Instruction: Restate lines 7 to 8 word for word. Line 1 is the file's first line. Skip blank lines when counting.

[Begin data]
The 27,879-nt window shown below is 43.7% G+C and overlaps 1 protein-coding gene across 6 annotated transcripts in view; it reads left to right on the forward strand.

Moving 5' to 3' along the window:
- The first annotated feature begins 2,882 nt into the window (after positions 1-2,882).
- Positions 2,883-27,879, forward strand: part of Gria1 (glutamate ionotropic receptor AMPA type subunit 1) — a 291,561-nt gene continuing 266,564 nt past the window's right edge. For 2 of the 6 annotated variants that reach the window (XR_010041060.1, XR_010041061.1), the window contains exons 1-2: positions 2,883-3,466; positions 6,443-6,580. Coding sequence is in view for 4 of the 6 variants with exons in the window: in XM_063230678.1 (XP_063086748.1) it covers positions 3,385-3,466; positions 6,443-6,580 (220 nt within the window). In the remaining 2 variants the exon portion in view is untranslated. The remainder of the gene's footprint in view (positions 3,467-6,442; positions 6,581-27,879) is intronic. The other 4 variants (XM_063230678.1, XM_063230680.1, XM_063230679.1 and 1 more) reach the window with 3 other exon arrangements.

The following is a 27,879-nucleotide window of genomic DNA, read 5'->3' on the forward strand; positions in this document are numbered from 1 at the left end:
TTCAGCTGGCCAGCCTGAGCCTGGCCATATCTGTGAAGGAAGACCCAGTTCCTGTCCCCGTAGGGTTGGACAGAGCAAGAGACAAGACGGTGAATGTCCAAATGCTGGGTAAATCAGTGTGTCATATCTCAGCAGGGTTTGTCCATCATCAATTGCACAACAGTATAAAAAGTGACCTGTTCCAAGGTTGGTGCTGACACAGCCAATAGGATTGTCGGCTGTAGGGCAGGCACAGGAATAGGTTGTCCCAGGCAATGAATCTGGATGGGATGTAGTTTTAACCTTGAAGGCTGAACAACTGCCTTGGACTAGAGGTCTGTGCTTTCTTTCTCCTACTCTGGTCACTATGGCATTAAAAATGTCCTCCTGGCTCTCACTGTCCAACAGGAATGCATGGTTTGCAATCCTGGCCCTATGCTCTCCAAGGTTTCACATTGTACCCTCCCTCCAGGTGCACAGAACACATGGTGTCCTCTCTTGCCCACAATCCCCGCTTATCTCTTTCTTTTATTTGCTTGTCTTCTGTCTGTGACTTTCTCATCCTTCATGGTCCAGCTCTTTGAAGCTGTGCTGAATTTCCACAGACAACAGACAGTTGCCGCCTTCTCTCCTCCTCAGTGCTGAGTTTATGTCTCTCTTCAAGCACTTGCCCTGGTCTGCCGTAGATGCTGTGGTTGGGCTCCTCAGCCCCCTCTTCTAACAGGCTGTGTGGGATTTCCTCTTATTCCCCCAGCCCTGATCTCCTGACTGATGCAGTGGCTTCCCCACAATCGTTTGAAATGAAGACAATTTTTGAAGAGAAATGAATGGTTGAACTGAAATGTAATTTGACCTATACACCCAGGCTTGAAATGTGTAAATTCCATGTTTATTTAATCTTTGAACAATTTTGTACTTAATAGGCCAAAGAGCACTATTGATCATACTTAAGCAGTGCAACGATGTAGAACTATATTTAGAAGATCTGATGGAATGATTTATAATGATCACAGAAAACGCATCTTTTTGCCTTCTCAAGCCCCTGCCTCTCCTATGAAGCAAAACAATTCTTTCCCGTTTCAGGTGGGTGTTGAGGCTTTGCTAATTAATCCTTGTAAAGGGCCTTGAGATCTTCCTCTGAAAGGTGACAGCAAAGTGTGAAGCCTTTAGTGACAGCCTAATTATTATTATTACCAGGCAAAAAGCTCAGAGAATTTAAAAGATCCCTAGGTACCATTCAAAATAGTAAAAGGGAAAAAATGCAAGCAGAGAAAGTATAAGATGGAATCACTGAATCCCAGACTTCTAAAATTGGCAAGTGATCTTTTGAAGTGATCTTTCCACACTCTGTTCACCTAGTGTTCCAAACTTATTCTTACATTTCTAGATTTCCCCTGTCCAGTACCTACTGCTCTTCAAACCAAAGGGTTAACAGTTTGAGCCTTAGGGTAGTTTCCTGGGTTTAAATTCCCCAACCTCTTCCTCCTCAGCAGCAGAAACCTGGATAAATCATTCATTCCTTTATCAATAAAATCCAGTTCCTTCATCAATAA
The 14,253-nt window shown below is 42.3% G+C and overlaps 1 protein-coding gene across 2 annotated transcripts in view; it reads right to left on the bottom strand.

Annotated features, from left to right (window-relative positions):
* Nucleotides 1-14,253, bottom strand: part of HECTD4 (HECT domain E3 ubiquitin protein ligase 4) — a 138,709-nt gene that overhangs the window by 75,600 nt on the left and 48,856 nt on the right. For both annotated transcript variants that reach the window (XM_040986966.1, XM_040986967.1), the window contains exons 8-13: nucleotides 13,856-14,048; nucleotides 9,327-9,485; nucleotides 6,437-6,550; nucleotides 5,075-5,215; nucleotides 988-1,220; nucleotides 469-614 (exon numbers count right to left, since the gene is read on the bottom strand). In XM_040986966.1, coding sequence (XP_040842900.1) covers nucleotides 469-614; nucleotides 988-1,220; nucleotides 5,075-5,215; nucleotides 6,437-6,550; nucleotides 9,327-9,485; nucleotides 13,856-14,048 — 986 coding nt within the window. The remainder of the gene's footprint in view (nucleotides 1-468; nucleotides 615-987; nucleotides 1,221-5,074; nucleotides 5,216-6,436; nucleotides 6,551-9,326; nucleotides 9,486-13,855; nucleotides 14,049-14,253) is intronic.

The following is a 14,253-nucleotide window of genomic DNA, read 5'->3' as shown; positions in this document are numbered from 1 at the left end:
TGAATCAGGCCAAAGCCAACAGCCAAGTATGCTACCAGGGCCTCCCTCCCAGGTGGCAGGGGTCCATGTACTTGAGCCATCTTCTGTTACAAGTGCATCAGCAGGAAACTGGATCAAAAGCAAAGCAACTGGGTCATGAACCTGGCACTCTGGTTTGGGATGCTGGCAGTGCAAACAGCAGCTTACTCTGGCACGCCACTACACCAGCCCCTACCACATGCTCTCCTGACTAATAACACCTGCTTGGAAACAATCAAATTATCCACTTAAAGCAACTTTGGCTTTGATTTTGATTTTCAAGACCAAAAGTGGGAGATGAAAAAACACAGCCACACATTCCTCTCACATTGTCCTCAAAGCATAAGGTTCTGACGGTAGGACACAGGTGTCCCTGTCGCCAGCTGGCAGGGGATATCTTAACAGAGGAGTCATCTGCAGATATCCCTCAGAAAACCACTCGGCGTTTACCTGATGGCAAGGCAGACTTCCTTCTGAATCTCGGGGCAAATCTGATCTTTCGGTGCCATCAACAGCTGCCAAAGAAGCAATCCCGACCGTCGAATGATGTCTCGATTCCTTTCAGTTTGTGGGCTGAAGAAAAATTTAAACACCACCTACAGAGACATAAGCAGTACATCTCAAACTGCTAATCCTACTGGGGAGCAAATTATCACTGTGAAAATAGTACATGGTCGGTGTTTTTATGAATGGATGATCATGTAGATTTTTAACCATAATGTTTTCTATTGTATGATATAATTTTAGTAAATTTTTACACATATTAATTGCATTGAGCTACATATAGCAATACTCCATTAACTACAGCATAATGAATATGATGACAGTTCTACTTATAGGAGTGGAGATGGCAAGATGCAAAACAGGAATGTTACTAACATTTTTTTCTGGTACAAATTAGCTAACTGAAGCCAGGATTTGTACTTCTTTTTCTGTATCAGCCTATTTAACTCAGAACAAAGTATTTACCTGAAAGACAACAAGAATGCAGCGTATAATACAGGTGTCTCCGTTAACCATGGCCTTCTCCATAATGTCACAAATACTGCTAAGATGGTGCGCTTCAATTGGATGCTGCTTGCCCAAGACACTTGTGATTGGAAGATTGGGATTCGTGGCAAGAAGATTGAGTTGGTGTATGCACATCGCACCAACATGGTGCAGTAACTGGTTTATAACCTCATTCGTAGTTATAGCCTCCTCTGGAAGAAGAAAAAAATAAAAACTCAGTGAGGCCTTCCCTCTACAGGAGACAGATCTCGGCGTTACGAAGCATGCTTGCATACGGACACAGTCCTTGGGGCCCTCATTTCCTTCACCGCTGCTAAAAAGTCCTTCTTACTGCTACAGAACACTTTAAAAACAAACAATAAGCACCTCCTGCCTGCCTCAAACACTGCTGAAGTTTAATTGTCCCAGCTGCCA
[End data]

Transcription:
The 14,253-nt window shown below is 42.3% G+C and overlaps 1 protein-coding gene across 2 annotated transcripts in view; it reads right to left on the bottom strand.

Annotated features, from left to right (window-relative positions):